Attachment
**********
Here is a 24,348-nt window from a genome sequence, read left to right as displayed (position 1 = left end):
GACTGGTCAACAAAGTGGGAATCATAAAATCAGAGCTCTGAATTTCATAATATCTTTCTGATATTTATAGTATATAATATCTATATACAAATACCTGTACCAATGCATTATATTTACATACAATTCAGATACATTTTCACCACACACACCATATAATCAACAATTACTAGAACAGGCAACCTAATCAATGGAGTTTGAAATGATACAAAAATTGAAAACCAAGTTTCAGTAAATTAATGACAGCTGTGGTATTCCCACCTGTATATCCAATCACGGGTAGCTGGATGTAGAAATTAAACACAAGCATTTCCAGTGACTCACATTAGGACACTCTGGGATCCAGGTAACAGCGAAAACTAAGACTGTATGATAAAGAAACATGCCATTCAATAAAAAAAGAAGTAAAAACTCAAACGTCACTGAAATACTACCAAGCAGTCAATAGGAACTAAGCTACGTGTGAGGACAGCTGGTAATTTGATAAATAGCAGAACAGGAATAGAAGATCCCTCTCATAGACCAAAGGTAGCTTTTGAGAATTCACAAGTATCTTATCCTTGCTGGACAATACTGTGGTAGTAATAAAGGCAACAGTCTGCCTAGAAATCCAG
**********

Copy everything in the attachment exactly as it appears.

Here is a 24,348-nt window from a genome sequence, read left to right as displayed (position 1 = left end):
GACTGGTCAACAAAGTGGGAATCATAAAATCAGAGCTCTGAATTTCATAATATCTTTCTGATATTTATAGTATATAATATCTATATACAAATACCTGTACCAATGCATTATATTTACATACAATTCAGATACATTTTCACCACACACACCATATAATCAACAATTACTAGAACAGGCAACCTAATCAATGGAGTTTGAAATGATACAAAAATTGAAAACCAAGTTTCAGTAAATTAATGACAGCTGTGGTATTCCCACCTGTATATCCAATCACGGGTAGCTGGATGTAGAAATTAAACACAAGCATTTCCAGTGACTCACATTAGGACACTCTGGGATCCAGGTAACAGCGAAAACTAAGACTGTATGATAAAGAAACATGCCATTCAATAAAAAAAGAAGTAAAAACTCAAACGTCACTGAAATACTACCAAGCAGTCAATAGGAACTAAGCTACGTGTGAGGACAGCTGGTAATTTGATAAATAGCAGAACAGGAATAGAAGATCCCTCTCATAGACCAAAGGTAGCTTTTGAGAATTCACAAGTATCTTATCCTTGCTGGACAATACTGTGGTAGTAATAAAGGCAACAGTCTGCCTAGAAATCCAG